Bill Russell, the greatest player in Boston Celtics history and maybe NBA history takes Kendrick Perkins to task for his comment.
It was funny to see the all-time greatest winning player in the history of team sports and arguably the all-time greatest basketball player in history, Bill Russell take a former Boston Celtics player to task over a comment he made.
Evidently, Kendrick Perkins, a good former Celtics center and an emerging star in the world of NBA commentary made a statement that the great Bill Russell, shall we say, disagreed with.
“In ’56 I could have made the Olympics in high jump but turned it down to play basketball instead,” Russell reminded Perkins. While a student at the University of San Francisco, Russell competed in several track and field events, excelling in the 400 meters and the high jump.
Well, that was enough for Perkins, “Perk” to Boston Celtics fans, to, as they say, “beat a healthy retreat” and evidently retract his statement.
Perkins reacted to Russell with a new realization: He agreed.
Well I’ve been checked by an All-Time Great so sorry @KingJames I’ve had a change of heart….@RealBillRussell is the Most Athletic Player in NBA History!!! My apologies @RealBillRussell 🤣👊🏾🙌🏾💪🏾 https://t.co/6JogEGmUgG
— Kendrick Perkins (@KendrickPerkins) June 17, 2020
I have to say this, you have to love Bill Russell. This man is the embodiment of a competitor. He’s one of the two best basketball players maybe to ever grace the planet. But the beauty of Russell, the player was his unequaled and unceremonious lack of self in his game.
Russell was the consummate “team player”. Right, so that means, he was a good player who wasn’t all that selfish, blah, blah, blah. Nope. Not at all. This is what it means.
Bill Russell was so good a player, so amazing a talent that he didn’t have to show it off every play. He was satisfied to let his teammates excel, as well. But don’t let the stats fool you.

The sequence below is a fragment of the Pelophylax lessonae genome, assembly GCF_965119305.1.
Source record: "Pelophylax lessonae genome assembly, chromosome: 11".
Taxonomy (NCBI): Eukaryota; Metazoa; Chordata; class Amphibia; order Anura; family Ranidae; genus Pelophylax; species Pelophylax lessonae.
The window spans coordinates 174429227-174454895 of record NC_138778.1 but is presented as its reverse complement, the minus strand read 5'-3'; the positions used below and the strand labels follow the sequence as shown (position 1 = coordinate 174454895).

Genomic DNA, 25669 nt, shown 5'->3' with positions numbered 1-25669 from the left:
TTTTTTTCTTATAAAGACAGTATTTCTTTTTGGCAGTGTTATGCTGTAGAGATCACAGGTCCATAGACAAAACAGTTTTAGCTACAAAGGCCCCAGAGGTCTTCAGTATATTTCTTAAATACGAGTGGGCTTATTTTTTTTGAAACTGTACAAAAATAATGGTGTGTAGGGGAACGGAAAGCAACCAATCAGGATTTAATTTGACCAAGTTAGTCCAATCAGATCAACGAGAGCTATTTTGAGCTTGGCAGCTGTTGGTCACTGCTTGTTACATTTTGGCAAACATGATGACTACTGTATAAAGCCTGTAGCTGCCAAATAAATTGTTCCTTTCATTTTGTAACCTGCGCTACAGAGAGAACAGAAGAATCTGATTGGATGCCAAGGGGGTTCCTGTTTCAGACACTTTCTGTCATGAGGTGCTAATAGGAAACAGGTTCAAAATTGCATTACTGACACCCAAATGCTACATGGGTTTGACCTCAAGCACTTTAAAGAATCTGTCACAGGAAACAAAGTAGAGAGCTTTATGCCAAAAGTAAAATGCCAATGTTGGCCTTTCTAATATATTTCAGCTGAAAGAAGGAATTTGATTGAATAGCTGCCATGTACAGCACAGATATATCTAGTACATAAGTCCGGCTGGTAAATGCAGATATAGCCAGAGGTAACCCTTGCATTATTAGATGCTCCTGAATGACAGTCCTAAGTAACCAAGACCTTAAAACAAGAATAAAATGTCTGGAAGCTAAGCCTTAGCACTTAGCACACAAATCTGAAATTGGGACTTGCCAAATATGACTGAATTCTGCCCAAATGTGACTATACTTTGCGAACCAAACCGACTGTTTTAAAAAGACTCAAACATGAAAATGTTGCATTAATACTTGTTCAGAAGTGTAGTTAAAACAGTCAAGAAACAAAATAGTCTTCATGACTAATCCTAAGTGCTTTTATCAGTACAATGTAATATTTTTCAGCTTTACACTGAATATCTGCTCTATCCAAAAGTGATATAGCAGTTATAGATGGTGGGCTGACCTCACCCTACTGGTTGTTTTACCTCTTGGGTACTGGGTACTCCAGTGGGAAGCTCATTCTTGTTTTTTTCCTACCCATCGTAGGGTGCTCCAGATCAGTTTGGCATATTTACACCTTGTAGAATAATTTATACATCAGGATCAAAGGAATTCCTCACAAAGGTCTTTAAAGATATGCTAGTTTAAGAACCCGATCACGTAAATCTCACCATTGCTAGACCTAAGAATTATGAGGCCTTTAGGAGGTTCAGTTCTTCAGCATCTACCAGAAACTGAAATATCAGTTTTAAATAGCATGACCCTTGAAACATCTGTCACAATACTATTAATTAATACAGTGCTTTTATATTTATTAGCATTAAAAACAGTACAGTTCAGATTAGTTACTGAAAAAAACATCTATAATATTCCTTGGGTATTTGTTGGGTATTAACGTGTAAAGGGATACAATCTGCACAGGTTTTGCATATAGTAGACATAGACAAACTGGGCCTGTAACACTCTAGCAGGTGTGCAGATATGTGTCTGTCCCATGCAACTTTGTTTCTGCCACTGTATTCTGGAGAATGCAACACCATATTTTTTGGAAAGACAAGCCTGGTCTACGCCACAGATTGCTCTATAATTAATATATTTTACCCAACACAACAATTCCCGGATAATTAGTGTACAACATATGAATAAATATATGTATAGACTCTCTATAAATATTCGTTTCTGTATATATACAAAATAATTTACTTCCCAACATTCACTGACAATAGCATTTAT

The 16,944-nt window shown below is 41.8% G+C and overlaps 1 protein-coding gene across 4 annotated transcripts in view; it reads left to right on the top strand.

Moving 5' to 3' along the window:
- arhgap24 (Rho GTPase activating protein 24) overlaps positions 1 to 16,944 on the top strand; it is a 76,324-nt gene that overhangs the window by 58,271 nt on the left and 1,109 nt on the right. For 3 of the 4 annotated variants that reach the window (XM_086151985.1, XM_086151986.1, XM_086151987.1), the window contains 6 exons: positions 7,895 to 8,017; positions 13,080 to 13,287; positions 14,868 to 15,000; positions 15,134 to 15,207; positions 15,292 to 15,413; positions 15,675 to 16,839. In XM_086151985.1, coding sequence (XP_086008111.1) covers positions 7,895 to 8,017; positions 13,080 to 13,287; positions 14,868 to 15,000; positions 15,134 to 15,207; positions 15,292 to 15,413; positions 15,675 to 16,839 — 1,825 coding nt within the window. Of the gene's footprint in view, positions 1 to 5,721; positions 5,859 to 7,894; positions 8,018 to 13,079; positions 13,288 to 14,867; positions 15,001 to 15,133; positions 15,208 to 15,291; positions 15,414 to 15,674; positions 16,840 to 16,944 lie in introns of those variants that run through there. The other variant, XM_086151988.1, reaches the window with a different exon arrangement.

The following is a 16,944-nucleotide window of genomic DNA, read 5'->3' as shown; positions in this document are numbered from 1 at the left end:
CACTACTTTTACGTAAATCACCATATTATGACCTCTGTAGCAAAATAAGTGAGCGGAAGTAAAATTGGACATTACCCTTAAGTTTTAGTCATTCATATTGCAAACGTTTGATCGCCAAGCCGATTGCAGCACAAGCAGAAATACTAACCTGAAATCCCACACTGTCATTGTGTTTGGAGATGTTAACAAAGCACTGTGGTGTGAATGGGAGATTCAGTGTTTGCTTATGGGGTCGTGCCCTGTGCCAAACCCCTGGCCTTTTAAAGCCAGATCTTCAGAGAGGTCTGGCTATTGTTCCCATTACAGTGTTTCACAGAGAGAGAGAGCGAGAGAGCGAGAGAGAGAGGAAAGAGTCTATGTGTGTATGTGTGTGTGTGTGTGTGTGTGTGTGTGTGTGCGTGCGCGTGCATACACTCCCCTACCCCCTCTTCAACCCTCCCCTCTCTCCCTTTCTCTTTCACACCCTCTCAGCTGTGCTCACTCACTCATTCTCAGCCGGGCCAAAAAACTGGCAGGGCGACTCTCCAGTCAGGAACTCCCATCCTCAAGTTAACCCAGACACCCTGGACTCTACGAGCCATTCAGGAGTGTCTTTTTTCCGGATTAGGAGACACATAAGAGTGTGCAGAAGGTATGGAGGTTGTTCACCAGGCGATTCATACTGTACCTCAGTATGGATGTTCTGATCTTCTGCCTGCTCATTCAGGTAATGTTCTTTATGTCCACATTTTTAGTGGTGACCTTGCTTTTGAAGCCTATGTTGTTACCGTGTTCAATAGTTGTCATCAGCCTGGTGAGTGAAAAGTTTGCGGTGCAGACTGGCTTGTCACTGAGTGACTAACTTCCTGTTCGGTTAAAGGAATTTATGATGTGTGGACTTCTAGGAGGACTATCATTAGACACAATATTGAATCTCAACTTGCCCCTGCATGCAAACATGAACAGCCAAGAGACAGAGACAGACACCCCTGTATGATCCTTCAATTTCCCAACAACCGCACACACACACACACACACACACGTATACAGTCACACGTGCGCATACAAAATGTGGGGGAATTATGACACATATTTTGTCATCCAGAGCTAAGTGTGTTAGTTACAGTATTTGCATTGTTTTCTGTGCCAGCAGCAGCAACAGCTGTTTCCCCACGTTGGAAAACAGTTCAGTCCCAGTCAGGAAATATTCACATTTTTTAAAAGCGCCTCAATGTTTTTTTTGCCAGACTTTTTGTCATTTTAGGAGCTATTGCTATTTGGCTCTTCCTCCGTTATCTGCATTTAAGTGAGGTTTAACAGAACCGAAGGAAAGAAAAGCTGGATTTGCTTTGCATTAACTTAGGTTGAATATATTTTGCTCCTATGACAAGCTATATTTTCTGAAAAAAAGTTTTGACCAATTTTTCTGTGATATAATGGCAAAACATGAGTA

Russell averaged 15.1 points per game during his 13-year NBA career. Pedestrian numbers you may say. Maybe. But if Bill Russell wanted to score 30 or 40 points per game, he could have.
That’s how great he was. He’d just have to have demanded the ball. He didn’t. But he also averaged 4.3 assists. That stat would be respectable for a point guard in today’s NBA.
And, if you want to talk statistics, how about this one. Bill Russell averaged 22.45 rebounds per game during his NBA career. Let’s put that statistic into perspective.
The only player in NBA history who had a higher percentage was Wilt Chamberlain, at 22.89. And Chamberlain had about a 4-inch height advantage over Russell.
And a further stat, in my view the greatest rebounding forward in the history of the NBA, Dennis Rodman, averaged only 13.2 rebounds per game. Now, Rodman wasn’t the greatest rebounding forward statistically, but in my view, he was the greatest. Period.
So, here’s my overarching point, Bill Russell as a player was only interested in one thing, winning. And he did that. All the time. He won 11 championships in 13 seasons. No one in team sports in the USA that I know of ever did better.
All he was after were wins and championships. And he got them. And, yes, he was also a tremendous athlete, Perk.